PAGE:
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and if it do no good, it is not productive of so much harm.

The desire of making converts proceeds from two different causes. . In superstitious zealots, it proceeds from an opinion, that all who differ from them are in the road to damnation : for which reason, there is a rage of making converts among Roman Catholics; who, without ceremony, deliver over to the flames of hell, every person who is not of their communion. The other cause is more natural : every man thinks himself in the right, especially in matters of consequence; and for that reason, 'he is happy to find others of his opinion (a). With respect to the first cause, I beg attention to the following considerations; not with any hope of converting zealots, but to prevent, if possible, others from becoming such. In none of the works of God is variety more happily blended with uniformity, than in the formation of man. Uniformity prevails in the human face with respect to eyes, nose, mouth, and other capital parts : variety prevails in the expressions of these parts, serving to distinguish one person from an(a) Elements of Criticisin, vol. 2. p. 493. edit. 5.

other,

other, without hazard of error. In like manner, the minds of men are uniform with respect to their passions and principles; but the various tones and exprefsions of these, form different characters without end. A face destitute of a nose or of a mouth, is monstrous : a mind destitute of the moral sense, or of a sense of religion, is no less so. But variety of expression in different faces, is agreeable, because we relish variety; and a similar variety in the expressions or tones of pafsion, ought to be equally agreeable. Endless differences in temper, in talte, and in mental faculties, that of reason in particular, produce necessarily variety in sentiment and in opinion. Can God be displeased with such variety, when it is his own work? He requires no uniformity except with respect to an upright mind and clear conscience, which are indispenfable. Here at the same time is discovered an illustrious final cause. Different countenances in the human race, not only diftinguish one person from another, but promote society, by aiding us to chufe à friend, an associate, a partner for life. Differences in opinion and sentiment, have 3 H 2

still

still more beneficial effects : they rouse the attention, give exercise to the understanding, and sharpen the reasoning faculty. With respect to religion in particular, perfect uniformity, which furnisheth no subject for thinking nor for reasoning, would produce languor in divine worthip, and make us sink into cold indifference. How foolish then is the rage of making proselytes ? Let every man enjoy his native liberty, of thinking as well as of acting; free to act as he pleases, provided only he obey the rules of morality ; equally free to think as he pleases, provided only he acknowledge the great God as his maker and master, and perceive the necessary connection of religion with morality. Strict uniformity in other matters, may be compared to a spring-day, calm and ferene; neither so hot as to make us drop a garment, nor fo cold as to require an addition ; no wind to rume, nor rain to make shelter necessary. We enjoy the sweet scene for a moment: we walk, we fit, we muse-but faon fall asleep. Agitation is the element of man, and the life of society. Let us not attempt to correct the works of God: the attempt will be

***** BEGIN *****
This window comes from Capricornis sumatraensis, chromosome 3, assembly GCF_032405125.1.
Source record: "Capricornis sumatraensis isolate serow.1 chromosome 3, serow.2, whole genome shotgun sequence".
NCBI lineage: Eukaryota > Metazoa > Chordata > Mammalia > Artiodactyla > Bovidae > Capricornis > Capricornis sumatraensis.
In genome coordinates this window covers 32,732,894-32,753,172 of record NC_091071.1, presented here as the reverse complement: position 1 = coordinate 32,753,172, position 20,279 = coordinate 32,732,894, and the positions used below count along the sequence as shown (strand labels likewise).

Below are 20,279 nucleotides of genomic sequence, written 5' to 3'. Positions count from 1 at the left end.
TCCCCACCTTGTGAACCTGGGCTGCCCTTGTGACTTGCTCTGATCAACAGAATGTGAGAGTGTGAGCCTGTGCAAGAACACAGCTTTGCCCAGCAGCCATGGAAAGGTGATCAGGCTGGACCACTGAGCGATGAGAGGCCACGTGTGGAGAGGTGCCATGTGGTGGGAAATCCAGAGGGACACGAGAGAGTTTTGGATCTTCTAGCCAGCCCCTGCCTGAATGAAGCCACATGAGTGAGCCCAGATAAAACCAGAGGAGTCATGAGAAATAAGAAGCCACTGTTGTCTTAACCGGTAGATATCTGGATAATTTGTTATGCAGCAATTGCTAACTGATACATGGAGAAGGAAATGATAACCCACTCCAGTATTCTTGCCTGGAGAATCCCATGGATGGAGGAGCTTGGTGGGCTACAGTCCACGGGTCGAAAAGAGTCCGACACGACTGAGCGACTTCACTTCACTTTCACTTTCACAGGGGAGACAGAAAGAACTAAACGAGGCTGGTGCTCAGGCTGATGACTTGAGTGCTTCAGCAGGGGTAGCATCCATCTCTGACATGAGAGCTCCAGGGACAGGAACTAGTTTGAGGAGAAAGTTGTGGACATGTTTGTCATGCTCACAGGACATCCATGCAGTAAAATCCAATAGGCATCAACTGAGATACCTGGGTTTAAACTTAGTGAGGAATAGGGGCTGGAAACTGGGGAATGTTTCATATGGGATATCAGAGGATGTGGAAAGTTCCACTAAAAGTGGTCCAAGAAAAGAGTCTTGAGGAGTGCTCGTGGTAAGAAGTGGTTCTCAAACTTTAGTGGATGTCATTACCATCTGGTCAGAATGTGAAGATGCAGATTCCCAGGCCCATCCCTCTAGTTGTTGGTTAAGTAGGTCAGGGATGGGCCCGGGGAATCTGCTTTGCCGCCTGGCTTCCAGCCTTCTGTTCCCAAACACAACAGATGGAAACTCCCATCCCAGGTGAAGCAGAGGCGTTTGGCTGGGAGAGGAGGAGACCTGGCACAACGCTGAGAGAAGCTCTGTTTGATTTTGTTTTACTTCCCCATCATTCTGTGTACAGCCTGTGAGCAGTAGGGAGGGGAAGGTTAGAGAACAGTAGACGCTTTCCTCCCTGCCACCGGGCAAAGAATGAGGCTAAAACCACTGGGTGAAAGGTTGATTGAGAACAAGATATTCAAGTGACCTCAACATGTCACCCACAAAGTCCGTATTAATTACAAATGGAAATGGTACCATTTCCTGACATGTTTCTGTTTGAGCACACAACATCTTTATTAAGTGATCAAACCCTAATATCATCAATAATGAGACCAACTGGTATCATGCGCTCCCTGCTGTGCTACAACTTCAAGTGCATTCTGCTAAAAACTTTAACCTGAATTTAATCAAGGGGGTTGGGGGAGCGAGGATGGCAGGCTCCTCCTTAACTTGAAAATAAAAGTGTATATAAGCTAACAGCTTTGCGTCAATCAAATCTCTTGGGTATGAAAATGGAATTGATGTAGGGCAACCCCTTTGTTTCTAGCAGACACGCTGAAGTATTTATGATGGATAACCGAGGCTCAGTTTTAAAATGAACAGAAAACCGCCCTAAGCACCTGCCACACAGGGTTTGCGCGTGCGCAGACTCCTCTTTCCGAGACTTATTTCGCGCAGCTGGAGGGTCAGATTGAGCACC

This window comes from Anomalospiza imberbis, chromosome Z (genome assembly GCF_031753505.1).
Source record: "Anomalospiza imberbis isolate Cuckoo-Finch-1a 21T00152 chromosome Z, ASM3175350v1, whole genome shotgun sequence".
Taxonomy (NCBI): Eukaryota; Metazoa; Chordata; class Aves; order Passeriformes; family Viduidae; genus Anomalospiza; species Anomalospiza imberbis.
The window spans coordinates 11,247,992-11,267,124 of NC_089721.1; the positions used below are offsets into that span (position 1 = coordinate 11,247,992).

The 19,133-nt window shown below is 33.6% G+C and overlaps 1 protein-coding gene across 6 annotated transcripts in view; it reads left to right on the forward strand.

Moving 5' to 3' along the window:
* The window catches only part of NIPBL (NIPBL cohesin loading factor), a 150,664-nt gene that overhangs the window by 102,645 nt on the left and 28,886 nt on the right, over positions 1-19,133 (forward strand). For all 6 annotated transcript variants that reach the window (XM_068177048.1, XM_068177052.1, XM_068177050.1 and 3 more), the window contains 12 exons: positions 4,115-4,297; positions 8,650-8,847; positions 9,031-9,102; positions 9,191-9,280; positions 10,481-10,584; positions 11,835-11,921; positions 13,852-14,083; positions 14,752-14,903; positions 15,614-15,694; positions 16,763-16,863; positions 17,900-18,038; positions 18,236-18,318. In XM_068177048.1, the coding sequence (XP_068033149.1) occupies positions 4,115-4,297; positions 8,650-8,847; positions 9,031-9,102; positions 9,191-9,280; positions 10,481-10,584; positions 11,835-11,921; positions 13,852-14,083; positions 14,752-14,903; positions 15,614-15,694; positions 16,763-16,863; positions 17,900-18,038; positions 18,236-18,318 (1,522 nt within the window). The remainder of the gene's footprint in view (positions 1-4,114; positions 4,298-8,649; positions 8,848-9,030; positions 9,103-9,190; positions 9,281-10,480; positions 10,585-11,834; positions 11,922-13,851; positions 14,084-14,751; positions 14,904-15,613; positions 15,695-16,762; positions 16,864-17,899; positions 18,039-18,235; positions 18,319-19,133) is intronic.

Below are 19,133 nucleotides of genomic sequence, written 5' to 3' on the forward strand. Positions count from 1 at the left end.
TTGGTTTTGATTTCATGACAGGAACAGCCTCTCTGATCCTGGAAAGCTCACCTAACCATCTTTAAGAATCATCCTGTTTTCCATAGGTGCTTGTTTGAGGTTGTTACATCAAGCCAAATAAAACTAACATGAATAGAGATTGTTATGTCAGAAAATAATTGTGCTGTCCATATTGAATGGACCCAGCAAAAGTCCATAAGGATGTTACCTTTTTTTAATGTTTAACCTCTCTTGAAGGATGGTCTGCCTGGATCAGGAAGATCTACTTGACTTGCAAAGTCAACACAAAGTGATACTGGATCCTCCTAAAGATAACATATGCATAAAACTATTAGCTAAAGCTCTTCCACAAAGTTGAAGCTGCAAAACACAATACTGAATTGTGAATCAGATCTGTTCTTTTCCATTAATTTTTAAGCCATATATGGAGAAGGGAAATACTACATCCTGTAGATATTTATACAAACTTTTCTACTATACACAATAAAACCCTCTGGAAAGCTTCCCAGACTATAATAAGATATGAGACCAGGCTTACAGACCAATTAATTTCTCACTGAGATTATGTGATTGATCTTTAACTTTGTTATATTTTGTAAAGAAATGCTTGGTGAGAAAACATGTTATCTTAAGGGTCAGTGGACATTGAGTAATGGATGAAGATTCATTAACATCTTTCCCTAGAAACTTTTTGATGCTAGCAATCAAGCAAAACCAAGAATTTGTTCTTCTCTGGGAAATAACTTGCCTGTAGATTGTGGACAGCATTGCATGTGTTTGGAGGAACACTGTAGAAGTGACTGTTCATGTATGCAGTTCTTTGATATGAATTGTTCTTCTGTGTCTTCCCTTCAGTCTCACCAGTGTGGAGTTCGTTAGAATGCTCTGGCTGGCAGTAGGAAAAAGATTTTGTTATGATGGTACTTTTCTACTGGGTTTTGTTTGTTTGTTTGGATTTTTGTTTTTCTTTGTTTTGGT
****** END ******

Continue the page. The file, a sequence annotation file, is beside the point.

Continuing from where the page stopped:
tray

1

tray us into absurd errors. This doctrine cannot be better illustrated than by a conversation, reported by the Jesuit Tachard, between the King of Siam, and a French ambassador, who in his master's name urged that king to embrace the Christian religion. “ I am surprised,” said his Majesty of Siam, “ that the King of France,

my good friend, should interest himself “ so warmly in what concerns God only.

He hath given to his creatures different “ minds and different inclinations, which

naturally lead them to differ in opinion. “ We admire variety in the material “ world : why not equally admire it in

matters of religion? Have we not then

reason to believe, that God takes plea“ sure in all the different forms of wor“ ship? Had it been the intention of “ God to produce uniformity in religion, " he would have formed all men with the “ fame mind.” Bernier introduces fome Gentiles of Hindoftan defending their religion much in the same manner:

they did not pretend their law to be u“ niversal ; .that they did not hold ours

to be false, as, for ought they knew, " it might be a good law for us; and

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“ that God probably made many

roads to 66 heaven.'

With respect to the other cause above mentioned, the desire of putting people in the right road. To reason others into our religious principles, is natural; but it is not always prudent. neighbour to be of my opinion, because I think my opinion right : but is there no danger of undermining his religious principles, without establishing better in their stead ? Ought I not to restrain my desire of making converts, when the attempt may possibly reduce them to abandon religion altogether, as a matter of utter uncertainty ? If a man of clear understanding has by some unhappy means been led into error, that man may be fet right by fair reasoning: but beware of endeavouring to convert people of low

parts,

who are indebted for their creed to parents, to education, or to example : it is safer to let them rest as they are,

At any rate, let us never attempt to gain profelytes by rewards or by terror: what other effect can fuch motives produce, but dissimulation and lying, pa

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